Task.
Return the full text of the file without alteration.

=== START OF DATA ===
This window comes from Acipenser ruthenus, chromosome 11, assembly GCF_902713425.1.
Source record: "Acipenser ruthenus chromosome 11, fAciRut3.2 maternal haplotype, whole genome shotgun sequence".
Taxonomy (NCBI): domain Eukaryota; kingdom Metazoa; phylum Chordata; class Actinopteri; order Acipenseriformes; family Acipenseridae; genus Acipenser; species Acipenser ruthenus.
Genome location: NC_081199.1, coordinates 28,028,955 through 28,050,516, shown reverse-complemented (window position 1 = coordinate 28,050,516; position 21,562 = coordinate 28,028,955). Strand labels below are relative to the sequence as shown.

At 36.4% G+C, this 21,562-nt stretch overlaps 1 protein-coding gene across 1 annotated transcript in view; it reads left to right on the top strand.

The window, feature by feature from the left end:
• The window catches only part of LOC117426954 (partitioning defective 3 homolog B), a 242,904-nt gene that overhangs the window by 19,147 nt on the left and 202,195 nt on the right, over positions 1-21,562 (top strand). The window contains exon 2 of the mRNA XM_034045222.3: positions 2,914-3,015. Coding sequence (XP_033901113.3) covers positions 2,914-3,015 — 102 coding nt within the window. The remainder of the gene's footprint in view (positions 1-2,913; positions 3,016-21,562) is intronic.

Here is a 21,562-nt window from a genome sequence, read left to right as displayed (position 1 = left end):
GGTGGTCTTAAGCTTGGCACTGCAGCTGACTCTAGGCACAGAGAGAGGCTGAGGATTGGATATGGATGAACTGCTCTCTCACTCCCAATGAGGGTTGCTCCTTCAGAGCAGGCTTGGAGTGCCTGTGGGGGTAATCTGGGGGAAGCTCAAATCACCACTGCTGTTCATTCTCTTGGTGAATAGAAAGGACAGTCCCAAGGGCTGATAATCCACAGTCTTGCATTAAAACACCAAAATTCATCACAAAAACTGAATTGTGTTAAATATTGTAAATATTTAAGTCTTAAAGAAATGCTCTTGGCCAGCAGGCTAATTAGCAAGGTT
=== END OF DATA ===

This window comes from Acipenser ruthenus, chromosome 11, assembly GCF_902713425.1.
Source record: "Acipenser ruthenus chromosome 11, fAciRut3.2 maternal haplotype, whole genome shotgun sequence".
Taxonomy (NCBI): domain Eukaryota; kingdom Metazoa; phylum Chordata; class Actinopteri; order Acipenseriformes; family Acipenseridae; genus Acipenser; species Acipenser ruthenus.
Genome location: NC_081199.1, coordinates 28,028,955 through 28,050,516, shown reverse-complemented (window position 1 = coordinate 28,050,516; position 21,562 = coordinate 28,028,955). Strand labels below are relative to the sequence as shown.

At 36.4% G+C, this 21,562-nt stretch overlaps 1 protein-coding gene across 1 annotated transcript in view; it reads left to right on the top strand.

The window, feature by feature from the left end:
• The window catches only part of LOC117426954 (partitioning defective 3 homolog B), a 242,904-nt gene that overhangs the window by 19,147 nt on the left and 202,195 nt on the right, over positions 1-21,562 (top strand). The window contains exon 2 of the mRNA XM_034045222.3: positions 2,914-3,015. Coding sequence (XP_033901113.3) covers positions 2,914-3,015 — 102 coding nt within the window. The remainder of the gene's footprint in view (positions 1-2,913; positions 3,016-21,562) is intronic.

Here is a 21,562-nt window from a genome sequence, read left to right as displayed (position 1 = left end):
GGTGGTCTTAAGCTTGGCACTGCAGCTGACTCTAGGCACAGAGAGAGGCTGAGGATTGGATATGGATGAACTGCTCTCTCACTCCCAATGAGGGTTGCTCCTTCAGAGCAGGCTTGGAGTGCCTGTGGGGGTAATCTGGGGGAAGCTCAAATCACCACTGCTGTTCATTCTCTTGGTGAATAGAAAGGACAGTCCCAAGGGCTGATAATCCACAGTCTTGCATTAAAACACCAAAATTCATCACAAAAACTGAATTGTGTTAAATATTGTAAATATTTAAGTCTTAAAGAAATGCTCTTGGCCAGCAGGCTAATTAGCAAGGTT